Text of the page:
FATHER Jackson Katete (centre) shakes hands with Rabson Ngoma, a member of the Ngwenya community child labour who received a bicycle from LACP project secretary, Mumbe Muleya. The bicycle facilitates Mr. Ngoma’s movements in monitoring children withdrawn from child labour and income generating activities of their parents.

VCT marks beginning not end to managing HIV

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MINISTRY of Health has released statistics on the uptake of VCT by provinces.

HE New Start Counselling and Testing Centre off Lusaka’s Cairo Road was having another fairly, typically busy day last week. By noon, 25 people had streamed through the door of the second floor offices opposite Shoprite. Only three had been there before to be tested to see if they had the virus that leads to AIDS. The other 22 were visiting the centre for the first time. Stigma was apparently not an issue, as visitors stopped at the counter on the way out asking for the orange rubber bracelet that publicly stated they had tested.

While there, in addition to learning their HIV status, they could also get more information. A life-sized rubber model in a glass case behind the receptionist was available to demonstrate proper condom use – if clients asked. In addition, counselling to avoid future risks is part of the deal. Still for all that testing centres such as this have proliferated here in recent years, getting more people to know their HIV status – a step experts agree is crucial to turning the tide of this epidemic, has remained a slow struggle. It is an area where, as the HIV epidemic continues to pose a serious threat to health, life, and advancement here, more questions are being raised than answers to the challenge. In spite of efforts by Government and nongovernmental, faith-based and private organisations in recent years only about 15 percent of Zambians have been tested for HIV. Ministry of Health spokesperson Kamoto Mbewe attributes the stubbornly low number to stigma saying the Ministry of Health has made testing as well as treatment available.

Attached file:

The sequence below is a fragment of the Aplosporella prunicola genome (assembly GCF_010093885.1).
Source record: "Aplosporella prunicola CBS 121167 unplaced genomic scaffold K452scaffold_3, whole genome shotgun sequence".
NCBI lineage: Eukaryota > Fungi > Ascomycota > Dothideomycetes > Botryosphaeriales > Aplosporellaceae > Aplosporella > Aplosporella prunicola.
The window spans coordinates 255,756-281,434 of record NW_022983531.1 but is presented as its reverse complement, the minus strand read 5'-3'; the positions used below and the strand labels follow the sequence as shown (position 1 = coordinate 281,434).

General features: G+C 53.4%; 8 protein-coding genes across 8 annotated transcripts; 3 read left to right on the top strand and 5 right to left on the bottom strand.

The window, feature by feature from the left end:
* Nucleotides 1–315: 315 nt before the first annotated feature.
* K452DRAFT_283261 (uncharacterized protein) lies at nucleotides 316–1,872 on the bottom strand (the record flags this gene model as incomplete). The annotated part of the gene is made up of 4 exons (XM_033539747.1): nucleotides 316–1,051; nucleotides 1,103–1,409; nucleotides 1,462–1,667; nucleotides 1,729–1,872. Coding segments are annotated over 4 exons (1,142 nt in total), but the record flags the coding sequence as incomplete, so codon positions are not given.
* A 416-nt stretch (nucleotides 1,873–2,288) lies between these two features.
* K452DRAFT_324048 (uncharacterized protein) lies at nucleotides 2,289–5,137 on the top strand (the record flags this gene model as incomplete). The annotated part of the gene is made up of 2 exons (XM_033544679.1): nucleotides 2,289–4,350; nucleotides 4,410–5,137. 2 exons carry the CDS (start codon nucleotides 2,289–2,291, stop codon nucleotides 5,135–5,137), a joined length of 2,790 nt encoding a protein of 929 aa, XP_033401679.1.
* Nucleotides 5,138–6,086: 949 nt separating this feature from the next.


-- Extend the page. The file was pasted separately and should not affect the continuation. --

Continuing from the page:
He adds that the free services and medical treatment should be a motivating factor for people to willingly undergo counselling and testing. In the past, before treatment was readily available, he points out, people had less reason to want to know if they had the virus. Dr Mbewe says leaders at all levels must be actively involved, saying their involvement can inspire more people to test for their HIV status, but would not say if that involvement should include getting tested themselves. Institutions and companies must also endeavour to encourage their workers to get tested, he said, by introducing effective work policies. “They must also provide an conducive environment that is encouraging because people must be willing to test,” Dr Mbewe said. Dr Mbewe further says that there is need to consistently remind people with effective messages adding “it is less painful to take drugs after an early diagnosis than treating the disease at an advanced stage.” He emphasises that testing is voluntary and that with the human rights theme of this year’s World AIDS Day that is important to remember. But he